Unlike federally-funded Original Medicare, which comes standardized for all beneficiaries, private companies often structure their Medicare Advantage Plans according to unique guidelines. While Medicare Advantage must provide minimum equivalent coverage to Original Medicare, many compliant policies incorporate additional benefits like dental care, prescription drugs, and over-the-counter supplies. 

Therefore, all Medicare Advantage Plans will cover medically necessary B12 shots ordered by a doctor. Some policies may even help pay for vitamin supplements and prescribed injections without requiring a certificate of medical necessity.

How Much Do B12 Shots Cost With Medicare? 

B12 shots can cost anywhere from $30 to $80 per dosage. Notably, this does not include applicable doctor, nurse, or specialist fees. 

If you have a B12 deficiency that has not improved through dietary changes or OTC supplements, you may need these injections every 2-3 months for the rest of your life. Without insurance, out-of-pocket treatment costs could quickly stack up to hundreds of dollars every year.

Part A Costs 

Most people who have paid their fair share of Social Security taxes will automatically receive premium-free Medicare Part A on their 65th birthday. After they meet their annual $1,632 deductible, Part A will cover 100% of any B12 shots administered during the first 60 days a patient spends at a hospital, skilled nursing facility, or other eligible inpatient environment. All care received after the 60th consecutive day will require a significant copayment.

Part B Costs 

Unlike Medicare Part A, all eligible seniors must pay a $174.70 monthly premium to retain Part B coverage. Part B will absorb 80% of the cost of all medically necessary vitamin B12 shots ordered by a patient’s primary care physician, leaving these individuals to reimburse the remaining 20% coinsurance and their annual $240 deductible out of pocket.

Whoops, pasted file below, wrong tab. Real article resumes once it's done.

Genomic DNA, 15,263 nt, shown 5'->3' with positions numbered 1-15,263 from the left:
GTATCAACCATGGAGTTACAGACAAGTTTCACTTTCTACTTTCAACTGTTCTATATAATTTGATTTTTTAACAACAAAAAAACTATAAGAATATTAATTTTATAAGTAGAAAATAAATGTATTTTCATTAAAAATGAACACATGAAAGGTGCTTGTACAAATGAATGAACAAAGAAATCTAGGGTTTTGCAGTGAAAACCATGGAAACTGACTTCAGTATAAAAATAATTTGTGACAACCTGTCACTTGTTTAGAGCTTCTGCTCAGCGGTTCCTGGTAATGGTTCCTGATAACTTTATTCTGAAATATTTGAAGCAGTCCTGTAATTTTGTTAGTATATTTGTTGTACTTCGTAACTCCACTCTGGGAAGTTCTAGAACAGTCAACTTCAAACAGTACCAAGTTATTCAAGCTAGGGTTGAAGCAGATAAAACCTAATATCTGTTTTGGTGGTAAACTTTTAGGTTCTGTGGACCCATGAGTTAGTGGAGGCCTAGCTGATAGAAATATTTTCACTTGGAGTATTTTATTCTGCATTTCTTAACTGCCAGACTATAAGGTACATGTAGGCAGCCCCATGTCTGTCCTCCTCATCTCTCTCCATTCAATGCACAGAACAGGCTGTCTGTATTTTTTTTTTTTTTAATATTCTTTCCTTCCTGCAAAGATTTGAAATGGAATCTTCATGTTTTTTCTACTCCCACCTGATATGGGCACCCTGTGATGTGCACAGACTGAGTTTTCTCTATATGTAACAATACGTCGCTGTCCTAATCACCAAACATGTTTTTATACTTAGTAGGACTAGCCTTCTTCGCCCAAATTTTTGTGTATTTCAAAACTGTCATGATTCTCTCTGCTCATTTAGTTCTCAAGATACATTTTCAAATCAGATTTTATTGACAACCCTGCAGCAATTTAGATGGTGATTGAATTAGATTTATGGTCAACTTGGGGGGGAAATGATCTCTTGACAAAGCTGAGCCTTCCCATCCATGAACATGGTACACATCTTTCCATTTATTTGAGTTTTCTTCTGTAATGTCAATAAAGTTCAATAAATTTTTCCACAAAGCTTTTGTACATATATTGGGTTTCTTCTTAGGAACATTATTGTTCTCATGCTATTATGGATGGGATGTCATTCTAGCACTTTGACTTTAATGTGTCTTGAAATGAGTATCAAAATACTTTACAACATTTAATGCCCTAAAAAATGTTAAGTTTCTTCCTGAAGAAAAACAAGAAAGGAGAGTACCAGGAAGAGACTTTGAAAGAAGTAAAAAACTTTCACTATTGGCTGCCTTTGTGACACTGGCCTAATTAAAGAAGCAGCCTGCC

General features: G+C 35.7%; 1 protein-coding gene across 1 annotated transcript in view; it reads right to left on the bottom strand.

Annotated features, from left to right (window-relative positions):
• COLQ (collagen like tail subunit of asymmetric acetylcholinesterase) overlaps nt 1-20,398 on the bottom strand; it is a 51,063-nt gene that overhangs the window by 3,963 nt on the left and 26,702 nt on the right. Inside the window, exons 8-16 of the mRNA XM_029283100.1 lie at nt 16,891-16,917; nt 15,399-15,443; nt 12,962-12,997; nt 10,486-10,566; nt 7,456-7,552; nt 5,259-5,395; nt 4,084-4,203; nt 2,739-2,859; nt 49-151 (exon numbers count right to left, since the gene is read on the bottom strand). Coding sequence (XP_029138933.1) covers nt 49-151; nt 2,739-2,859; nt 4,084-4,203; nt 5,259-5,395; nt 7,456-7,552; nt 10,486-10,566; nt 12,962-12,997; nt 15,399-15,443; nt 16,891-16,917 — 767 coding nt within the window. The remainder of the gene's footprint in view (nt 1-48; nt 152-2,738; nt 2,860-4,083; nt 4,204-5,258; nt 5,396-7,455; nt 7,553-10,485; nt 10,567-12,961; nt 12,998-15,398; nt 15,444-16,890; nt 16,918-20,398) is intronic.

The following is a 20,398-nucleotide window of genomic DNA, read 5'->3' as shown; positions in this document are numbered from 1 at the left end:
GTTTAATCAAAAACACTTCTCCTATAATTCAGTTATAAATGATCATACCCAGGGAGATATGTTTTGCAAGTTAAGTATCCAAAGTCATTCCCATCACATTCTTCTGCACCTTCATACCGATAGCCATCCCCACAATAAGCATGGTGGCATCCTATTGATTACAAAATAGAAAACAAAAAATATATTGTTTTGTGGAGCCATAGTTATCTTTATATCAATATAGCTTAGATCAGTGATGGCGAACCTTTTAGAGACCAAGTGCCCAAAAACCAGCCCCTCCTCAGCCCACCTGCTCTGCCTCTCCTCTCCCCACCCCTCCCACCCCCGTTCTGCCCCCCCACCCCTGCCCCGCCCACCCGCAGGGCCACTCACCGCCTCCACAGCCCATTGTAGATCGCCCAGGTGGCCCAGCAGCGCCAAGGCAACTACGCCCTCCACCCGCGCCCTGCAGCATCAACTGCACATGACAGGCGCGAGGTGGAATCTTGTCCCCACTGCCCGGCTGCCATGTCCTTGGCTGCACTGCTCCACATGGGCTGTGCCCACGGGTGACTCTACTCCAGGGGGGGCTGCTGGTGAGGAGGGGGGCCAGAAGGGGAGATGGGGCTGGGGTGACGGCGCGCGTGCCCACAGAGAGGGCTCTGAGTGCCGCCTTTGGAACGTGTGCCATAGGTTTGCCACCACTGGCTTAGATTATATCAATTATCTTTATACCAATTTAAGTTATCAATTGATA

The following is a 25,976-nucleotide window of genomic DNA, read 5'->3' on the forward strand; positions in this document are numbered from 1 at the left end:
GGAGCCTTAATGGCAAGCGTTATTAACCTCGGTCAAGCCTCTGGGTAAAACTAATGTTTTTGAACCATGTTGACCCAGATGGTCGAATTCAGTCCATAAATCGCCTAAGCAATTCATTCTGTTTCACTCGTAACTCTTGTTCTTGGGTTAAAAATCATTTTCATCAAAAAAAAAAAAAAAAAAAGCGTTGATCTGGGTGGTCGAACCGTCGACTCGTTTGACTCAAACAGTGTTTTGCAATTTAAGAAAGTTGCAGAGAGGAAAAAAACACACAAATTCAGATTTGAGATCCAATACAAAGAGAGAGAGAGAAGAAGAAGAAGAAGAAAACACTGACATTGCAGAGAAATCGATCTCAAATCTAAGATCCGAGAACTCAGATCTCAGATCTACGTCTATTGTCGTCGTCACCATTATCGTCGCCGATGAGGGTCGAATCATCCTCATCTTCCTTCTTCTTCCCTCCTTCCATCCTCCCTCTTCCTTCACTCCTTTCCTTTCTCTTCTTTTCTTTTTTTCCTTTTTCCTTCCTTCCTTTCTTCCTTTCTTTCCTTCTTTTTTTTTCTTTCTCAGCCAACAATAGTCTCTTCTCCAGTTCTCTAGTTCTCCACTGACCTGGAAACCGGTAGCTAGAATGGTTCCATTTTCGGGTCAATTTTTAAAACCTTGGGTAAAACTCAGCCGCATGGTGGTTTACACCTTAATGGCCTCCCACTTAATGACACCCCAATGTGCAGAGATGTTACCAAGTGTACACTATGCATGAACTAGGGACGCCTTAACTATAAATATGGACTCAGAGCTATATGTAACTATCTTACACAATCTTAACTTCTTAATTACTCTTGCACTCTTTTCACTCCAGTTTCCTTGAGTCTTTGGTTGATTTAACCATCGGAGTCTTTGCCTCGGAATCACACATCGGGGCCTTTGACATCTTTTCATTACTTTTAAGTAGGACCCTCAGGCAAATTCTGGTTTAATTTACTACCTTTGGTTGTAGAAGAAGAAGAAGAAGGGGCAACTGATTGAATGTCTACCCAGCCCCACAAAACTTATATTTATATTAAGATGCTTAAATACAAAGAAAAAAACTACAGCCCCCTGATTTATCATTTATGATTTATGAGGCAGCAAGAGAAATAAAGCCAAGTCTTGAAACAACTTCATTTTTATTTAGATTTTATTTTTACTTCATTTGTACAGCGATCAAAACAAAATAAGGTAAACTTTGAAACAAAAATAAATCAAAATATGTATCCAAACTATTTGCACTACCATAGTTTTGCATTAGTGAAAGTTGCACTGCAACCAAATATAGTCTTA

Medicare Advantage Costs 

Despite mandated coverage requirements, the private companies that sell Medicare Advantage can set varying premiums, deductibles, copayments, and coinsurance rates. Therefore, your share of costs for a B12 injection covered by Medicare Advantage will depend on your insurer and selected policy. 

All Medicare Advantage Plans cap patient out-of-pocket spending at a maximum of $8,850 annually. If you exceed this limit, you will owe nothing on B12 shots for the remainder of the year.

Alternatives to Medicare-Covered B12 Shots 

If your doctor does not prescribe B12 shots as medically necessary, try increasing your daily intake of meat, fish, dairy, eggs, and other animal products. If you adhere to a vegetarian or vegan diet, you can still get B12 through fortified foods such as:

  • Nutritional yeast
  • Tofu
  • Fruit juice
  • Specific breakfast cereals

You can also boost your B12 levels by ingesting over-the-counter capsules, helping prevent anemia, nerve issues, and dementia.

In rare cases, B12 overuse can cause minor symptoms like nausea, headaches, and dizziness. While most excess vitamin B passes safely through the urine, always consult a doctor before purchasing supplements to know your precise dosage and how long to continue treatment. 

All in All 

All people require a variety of nutrients and minerals to stay healthy. Specifically, vitamin B12 helps moderate our blood and nerve cells and prevents gastrointestinal disorders, pernicious anemia, dementia, nerve issues, and other problems that typically worsen with age. If you cannot correct a B12 deficiency through dietary changes or OTC supplements, your doctor may prescribe regular injections. 

While Medicare will cover medically necessary B12 shots under most circumstances, call 1-800-MEDICARE or your private Medicare Advantage insurer to guarantee a total understanding of your benefits and cost-sharing responsibilities.